Segment-specific kinetics of mRNA, cRNA, and vRNA accumulation during influenza virus infection

Thu Phan, Elizabeth J. Fay, Zion Lee, Stephanie Aron, Wei Shou Hu, Ryan A. Langlois

Research output: Contribution to journalArticlepeer-review

Abstract

Influenza A virus (IAV) is a segmented negative-sense RNA virus and is the cause of major epidemics and pandemics. The replication of IAV is complex, involving the production of three distinct RNA species, namely mRNA, cRNA, and viral RNA (vRNA), for all eight genome segments. While understanding IAV replication kinetics is important for drug development and improving vaccine production, current methods for studying IAV kinetics have been limited by the ability to detect all three different RNA species in a scalable manner. Here, we report the development of a novel pipeline using total stranded RNA sequencing (RNA-Seq), which we named influenza virus enumerator of RNA transcripts (InVERT), that allows for the simultaneous quantification of all three RNA species produced by IAV. Using InVERT, we provide a full landscape of the IAV replication kinetics and found that different groups of viral genes follow different kinetics. The segments coding for RNA-dependent RNA polymerase (RdRP) produced more vRNA than mRNA, while some other segments (NP, NS, and hemagglutinin [HA]) consistently made more mRNA than vRNA. vRNA expression levels did not correlate with cRNA expression, suggesting complex regulation of vRNA synthesis. Furthermore, by studying the kinetics of a virus lacking the capacity to generate new polymerase complexes, we found evidence that further supports a model in which cRNA synthesis requires newly synthesized RdRP and that incoming RdRP can only generate mRNA. Overall, InVERT is a powerful tool for quantifying IAV RNA species to elucidate key features of IAV replication.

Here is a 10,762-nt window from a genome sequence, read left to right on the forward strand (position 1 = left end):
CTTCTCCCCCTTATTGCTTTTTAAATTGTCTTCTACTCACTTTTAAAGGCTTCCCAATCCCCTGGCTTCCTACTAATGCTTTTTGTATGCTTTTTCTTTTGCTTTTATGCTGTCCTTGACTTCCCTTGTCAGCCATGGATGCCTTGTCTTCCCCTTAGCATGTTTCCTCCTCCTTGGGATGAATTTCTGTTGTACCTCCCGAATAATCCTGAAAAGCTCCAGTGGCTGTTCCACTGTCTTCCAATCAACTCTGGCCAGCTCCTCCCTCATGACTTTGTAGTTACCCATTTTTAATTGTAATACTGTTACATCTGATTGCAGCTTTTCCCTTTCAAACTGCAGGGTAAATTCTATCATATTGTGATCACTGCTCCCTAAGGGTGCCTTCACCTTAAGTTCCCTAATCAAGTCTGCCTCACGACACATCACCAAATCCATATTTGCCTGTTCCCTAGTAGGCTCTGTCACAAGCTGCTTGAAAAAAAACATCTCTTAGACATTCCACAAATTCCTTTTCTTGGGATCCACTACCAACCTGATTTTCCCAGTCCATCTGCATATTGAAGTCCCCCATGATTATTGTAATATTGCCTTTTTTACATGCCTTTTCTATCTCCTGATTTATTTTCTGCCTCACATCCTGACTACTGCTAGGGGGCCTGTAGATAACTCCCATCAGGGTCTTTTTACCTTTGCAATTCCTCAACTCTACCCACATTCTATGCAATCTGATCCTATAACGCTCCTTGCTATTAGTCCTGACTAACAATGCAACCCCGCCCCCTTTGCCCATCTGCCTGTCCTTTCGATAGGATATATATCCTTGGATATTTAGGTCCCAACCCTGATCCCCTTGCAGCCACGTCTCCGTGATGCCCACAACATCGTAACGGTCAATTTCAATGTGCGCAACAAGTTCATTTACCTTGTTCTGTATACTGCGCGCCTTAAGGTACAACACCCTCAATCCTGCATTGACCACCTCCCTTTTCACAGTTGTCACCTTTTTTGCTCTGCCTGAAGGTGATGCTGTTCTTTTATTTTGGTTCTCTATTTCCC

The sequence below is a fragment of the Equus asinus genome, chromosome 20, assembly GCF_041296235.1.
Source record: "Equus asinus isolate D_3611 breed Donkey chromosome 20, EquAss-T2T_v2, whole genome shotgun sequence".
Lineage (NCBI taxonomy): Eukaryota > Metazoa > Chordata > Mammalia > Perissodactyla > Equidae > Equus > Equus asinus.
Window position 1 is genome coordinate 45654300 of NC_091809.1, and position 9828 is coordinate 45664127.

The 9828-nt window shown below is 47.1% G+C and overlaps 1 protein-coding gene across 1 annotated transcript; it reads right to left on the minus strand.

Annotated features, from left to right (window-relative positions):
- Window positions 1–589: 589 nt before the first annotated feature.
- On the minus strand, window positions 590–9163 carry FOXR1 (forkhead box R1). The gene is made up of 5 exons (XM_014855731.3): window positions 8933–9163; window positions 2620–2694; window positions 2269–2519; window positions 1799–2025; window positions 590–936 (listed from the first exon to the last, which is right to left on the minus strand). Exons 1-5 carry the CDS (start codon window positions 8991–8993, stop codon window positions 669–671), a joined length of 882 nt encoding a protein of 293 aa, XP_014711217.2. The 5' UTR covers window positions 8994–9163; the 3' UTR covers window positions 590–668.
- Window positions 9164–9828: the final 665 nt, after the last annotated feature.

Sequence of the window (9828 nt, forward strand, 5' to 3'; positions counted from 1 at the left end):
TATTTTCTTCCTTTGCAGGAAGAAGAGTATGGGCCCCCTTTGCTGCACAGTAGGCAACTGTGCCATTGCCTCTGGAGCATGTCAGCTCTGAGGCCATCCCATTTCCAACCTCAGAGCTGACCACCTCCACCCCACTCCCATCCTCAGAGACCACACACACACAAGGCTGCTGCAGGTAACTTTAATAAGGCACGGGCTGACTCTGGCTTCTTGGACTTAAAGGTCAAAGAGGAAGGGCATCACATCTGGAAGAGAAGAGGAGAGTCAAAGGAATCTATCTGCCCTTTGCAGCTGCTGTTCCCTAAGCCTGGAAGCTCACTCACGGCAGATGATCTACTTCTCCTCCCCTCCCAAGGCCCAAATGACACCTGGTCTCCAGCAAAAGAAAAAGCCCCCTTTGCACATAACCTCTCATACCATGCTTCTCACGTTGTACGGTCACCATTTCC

Original languageEnglish (US)
Article numbere02102-20
JournalJournal of virology
Volume95
Issue number10
DOIs
StatePublished - May 2021

Bibliographical note

Funding Information:
We thank the University of Minnesota Genomics Center and the Minnesota Supercomputing Institute for their services and support of these studies. This work was funded by R01 AI148669 to R.A.L. E.J.F. was supported by a doctoral dissertation fellowship from the University of Minnesota.

Publisher Copyright:
© 2021 Phan et al.

Keywords

  • Influenza virus

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